Your Money or Your Job! (Or Both!)

I must admit to being unimpressed with Sam Zell’s bid for Tribune. I can’t remember the last time someone put up so little money for so great an asset, aside for when I was the juniormost member of the AIG team considering whether to take over The Equitable. (AXA walked away with it, and the untold story is how AIG botched the whole thing.)

The skinny is this: Tribune the company borrows money, and gives it to the ESOP [employee stock ownership plan] to buy up the shares of Tribune. Sam Zell provides a small amount of subordinated financing ($325 million) to Tribune to help make this happen, and receives a warrant to purchase 40% of the company for $500 million. If the true value of the company is $8 billion, this is one sweet deal for Zell. Imagine getting interests in a company worth $3.2 billion, and only having to put up $825 million for that right.

Now, Tribune in its soon to be levered state might not be worth that much, to Zell, or to the employees. This deal presumes a lot in terms of the future profitability of Tribune. Will they be able to carry the debt load?Those that have read me for a while (at RealMoney) know that I am a bear on the newspapers, and most non-internet media businesses. The internet is destroying the margins that support newspapers in three ways:

  • Classified ads are more effective over the web
  • Advertising on the web is more targeted
  • Why subscribe to a paper, when the data is freely available online?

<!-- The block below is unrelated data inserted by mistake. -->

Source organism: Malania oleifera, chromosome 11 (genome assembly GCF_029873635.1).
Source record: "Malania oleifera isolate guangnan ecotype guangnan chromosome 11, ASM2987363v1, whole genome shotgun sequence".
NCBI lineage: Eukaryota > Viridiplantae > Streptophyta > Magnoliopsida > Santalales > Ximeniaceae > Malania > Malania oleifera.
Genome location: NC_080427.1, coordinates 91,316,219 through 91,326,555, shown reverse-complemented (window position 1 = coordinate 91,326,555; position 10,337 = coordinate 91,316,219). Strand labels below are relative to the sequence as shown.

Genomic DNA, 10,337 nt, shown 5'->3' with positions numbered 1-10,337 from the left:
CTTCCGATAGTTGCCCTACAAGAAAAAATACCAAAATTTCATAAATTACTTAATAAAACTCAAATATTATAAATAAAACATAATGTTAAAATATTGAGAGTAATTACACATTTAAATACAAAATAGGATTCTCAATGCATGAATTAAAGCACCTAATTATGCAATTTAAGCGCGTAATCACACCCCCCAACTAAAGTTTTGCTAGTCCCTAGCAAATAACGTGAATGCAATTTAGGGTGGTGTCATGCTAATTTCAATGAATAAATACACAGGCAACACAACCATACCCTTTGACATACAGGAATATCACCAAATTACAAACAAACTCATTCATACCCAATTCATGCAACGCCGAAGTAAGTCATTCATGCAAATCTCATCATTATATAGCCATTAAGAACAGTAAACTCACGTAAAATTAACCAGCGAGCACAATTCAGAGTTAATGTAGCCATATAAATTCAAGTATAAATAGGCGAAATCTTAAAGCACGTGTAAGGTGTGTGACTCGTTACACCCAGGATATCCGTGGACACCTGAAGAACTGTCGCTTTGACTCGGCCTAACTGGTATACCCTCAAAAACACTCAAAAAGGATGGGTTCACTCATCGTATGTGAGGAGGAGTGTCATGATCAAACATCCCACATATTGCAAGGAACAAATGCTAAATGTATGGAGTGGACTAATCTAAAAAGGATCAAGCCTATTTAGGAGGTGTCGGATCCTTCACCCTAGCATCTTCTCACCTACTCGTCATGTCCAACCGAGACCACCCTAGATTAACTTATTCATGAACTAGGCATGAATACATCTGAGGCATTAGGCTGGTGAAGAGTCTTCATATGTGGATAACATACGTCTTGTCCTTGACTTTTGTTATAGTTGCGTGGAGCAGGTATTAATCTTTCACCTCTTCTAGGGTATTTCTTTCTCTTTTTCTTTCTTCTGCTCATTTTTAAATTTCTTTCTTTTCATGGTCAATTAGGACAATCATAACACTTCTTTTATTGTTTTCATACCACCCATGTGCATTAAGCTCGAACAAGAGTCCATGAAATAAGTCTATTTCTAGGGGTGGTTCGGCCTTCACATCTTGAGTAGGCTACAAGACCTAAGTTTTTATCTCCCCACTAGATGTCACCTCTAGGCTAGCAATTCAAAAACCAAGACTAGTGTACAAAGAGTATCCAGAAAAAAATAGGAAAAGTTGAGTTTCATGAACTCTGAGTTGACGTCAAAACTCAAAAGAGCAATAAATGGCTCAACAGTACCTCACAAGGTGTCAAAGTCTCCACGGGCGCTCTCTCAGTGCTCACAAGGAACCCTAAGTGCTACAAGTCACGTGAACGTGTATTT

Now in each area a newspaper is still useful, but enough erosion occurs to ruin the economics. I doubt you can turn around a newspaper; perhaps you can create ancillary businesses off of proprietary content, but try to get people to pay for it, or stream a ton of traffic to get ad revenue.

As for the use of the ESOP to finance the takeover, it puts a gun to the heads of employees, who can only vaguely affect firm performance. Any value that they had built up in the ESOP is now at greater risk. If they succeed, they could make quite a bit (while Sam Zell makes proportionately more. If Tribune fails, the ESOP will be worthless, for any who were relying on it. (I realize some older workers can diversify some, but that’s not enough.) Sam Zell would lose his investment, but he can afford that easily. The proportionate impact to workers whose largest asset might be the ESOP would be much worse.

If I were a Tribune worker, I would urge the ESOP to vote down the deal. The downside is more significant than the upside.